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Two to Serve in AmeriCorps

Posted on Tuesday, June 25, 2013

Though their journeys will be different, Kelly Halkyard '13 and Leslie Skeffington '13 will soon embark on similar paths of service as two of the newest members of AmeriCorps, a national network of programs committed to engaging thousands of people each year to serve in communities across the country.

As a member of AmeriCorps, Halkyard will serve in Hartford, Conn., as part of the Connecticut Food Justice Youth Corps at Hartford Food System, a program where she will work to empower young people as leaders of food justice initiatives. Skeffington will work with College Forward, an organization that serves economically disadvantaged young people as they prepare for college. Skeffington, who will serve in Texas, will be responsible for helping high school students prepare for college entrance examinations and assist with the application process.

"AmeriCorps is a great way for me to gain job experience and an understanding of the nonprofit world, while also making a difference in my home state of Connecticut," says Halkyard of North Haven. "I'm looking forward to getting to know the other VISTAs and the youth I will be working with because I think this initiative has the potential to make a significant impact on food justice issues in Connecticut."

Halkyard, who says she aspires to work for a national nonprofit organization, says she not only will help high school students advocate for access to healthy, affordable food, but also will work with other Connecticut Food Justice Youth Corps VISTA members to organize a cumulative leadership conference where students from each site across Connecticut can share their successes and learn from their peers who are working towards similar goals. AmeriCorps VISTA programs focus on helping bring individuals out of poverty.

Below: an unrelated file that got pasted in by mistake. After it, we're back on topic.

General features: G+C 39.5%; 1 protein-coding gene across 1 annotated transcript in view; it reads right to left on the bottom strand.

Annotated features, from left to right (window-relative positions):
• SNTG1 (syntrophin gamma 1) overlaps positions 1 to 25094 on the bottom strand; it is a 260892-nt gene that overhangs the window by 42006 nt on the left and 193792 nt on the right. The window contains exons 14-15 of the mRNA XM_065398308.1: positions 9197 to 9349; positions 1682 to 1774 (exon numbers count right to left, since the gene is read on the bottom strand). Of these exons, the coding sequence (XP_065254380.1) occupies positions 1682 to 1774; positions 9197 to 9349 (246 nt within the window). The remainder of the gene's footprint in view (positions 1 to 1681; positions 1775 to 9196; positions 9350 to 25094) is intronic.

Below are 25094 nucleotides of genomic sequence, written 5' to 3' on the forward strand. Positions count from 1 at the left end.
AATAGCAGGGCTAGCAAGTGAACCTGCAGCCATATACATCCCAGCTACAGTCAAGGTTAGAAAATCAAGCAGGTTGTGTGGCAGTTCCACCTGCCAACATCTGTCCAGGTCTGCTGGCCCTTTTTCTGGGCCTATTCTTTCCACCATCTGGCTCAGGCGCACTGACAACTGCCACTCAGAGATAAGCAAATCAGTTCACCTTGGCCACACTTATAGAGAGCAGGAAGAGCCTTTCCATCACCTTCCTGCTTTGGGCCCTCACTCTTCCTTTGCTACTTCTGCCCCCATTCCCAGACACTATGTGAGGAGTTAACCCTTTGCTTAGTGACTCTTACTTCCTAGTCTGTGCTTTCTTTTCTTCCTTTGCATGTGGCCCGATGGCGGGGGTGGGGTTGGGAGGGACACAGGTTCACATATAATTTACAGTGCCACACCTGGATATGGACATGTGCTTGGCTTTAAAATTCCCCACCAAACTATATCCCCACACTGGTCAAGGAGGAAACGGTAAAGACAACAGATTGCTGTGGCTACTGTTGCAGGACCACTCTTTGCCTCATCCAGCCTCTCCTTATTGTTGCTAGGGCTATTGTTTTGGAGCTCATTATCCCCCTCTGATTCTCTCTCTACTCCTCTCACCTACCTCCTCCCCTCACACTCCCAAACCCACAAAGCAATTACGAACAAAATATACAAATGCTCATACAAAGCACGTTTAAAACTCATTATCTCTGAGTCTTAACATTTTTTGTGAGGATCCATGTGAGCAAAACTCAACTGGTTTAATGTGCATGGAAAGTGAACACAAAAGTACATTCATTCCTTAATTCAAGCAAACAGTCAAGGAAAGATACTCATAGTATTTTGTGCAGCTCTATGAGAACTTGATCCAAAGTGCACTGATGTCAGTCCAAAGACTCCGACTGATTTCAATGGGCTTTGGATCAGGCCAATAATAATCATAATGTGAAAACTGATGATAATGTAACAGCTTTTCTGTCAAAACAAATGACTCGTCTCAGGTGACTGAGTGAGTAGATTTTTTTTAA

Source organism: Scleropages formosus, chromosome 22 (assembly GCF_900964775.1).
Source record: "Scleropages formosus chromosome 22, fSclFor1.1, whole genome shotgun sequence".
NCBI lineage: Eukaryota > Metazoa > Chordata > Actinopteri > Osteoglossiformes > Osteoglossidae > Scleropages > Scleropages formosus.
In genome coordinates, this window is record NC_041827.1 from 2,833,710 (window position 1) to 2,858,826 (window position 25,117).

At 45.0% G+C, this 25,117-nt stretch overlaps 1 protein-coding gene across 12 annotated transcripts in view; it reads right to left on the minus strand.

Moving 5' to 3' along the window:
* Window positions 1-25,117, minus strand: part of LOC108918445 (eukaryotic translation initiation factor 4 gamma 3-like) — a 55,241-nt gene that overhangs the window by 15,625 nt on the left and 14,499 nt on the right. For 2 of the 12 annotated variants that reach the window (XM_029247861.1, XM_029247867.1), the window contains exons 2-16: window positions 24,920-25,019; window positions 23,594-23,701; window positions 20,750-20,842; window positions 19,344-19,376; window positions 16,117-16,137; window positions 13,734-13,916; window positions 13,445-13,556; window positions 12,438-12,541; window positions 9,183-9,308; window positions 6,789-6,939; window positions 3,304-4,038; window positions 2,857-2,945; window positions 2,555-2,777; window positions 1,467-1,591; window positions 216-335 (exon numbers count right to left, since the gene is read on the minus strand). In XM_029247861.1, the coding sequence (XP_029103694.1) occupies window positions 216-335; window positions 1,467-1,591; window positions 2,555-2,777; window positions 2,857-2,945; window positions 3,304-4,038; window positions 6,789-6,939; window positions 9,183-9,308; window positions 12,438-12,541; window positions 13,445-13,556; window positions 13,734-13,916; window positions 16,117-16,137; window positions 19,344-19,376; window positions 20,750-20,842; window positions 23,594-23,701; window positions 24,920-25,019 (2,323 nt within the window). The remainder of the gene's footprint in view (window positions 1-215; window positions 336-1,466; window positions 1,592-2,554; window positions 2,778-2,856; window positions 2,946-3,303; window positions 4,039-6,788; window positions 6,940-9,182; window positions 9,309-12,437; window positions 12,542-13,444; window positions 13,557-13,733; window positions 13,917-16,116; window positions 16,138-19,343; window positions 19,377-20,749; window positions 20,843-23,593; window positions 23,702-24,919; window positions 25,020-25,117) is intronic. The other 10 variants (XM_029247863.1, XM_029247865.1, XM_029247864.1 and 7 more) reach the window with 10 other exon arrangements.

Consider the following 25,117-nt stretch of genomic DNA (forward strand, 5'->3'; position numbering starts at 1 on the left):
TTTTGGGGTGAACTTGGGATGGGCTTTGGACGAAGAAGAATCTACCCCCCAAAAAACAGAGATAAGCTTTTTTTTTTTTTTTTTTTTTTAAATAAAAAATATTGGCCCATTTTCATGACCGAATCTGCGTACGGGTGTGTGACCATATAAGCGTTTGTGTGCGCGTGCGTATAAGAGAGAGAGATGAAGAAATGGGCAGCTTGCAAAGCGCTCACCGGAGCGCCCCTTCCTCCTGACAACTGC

A sociology major with a social justice studies minor, Halkyard says her HWS education has had a tremendous impact on providing her the kind of knowledge and experience necessary for her upcoming term with AmeriCorps. At HWS, she took courses that gave her an understanding of government programs, inequalities, and urban environments. Halkyard also mentored students as an HWS Teaching Fellow and through an internship at Columbus House, Inc., in Connecticut, which provides services for the homeless.

"Ultimately, I think HWS gave me the tools I need to succeed in a challenging, yet rewarding AmeriCorps VISTA position," Halkyard says.

As she readies herself for serving through AmeriCorps in Austin, Texas, Skeffington says she is looking forward to using her abilities of tutoring and mentoring teenagers as they get ready for applying to colleges.

"I am passionate about College Forward because I know for certain that I would not be the person I am today if it were not for my college education," says Skeffington, of Retsof, N.Y. "I thrived in my college experience at HWS, not only academically, but personally as well. Being in an environment where you constantly interact with students and professors from diverse backgrounds in small settings, is as rewarding as the material you learn in the classroom and helps you grow as an individual." 

Skeffington says her academic and extracurricular activities also helped give her the edge needed to be prepared to serve in Texas, far from her home in upstate New York.

At HWS, Skeffington was a public policy major with minors in Spanish and Hispanic studies as well as American studies. As an undergraduate, she studied abroad in Costa Rica for a semester where she taught a third-grade English language class. Skeffington also credits Assistant Professor of Anthropology and Sociology James Sutton for helping her learn that sometimes children need a little extra help; just one extra person in their lives who cares about their future to succeed in life.

Each year, AmeriCorps engages more than 75,000 people in intensive service at more than 15,000 locations across the country, including nonprofits, schools, public agencies, and community and faith-based groups. Members help communities tackle problems while mobilizing volunteers for the organizations they serve.

AmeriCorps members gain valuable professional, educational, and life benefits, and the experience has a lasting impact on the members and the communities they serve. AmeriCorps consists of three main programs: AmeriCorps State and National, AmeriCorps VISTA, and AmeriCorps NCCC (National Civilian Community Corps).

The image above features Kelly Halkyard '13 (left) and Leslie Skeffington '13.

 


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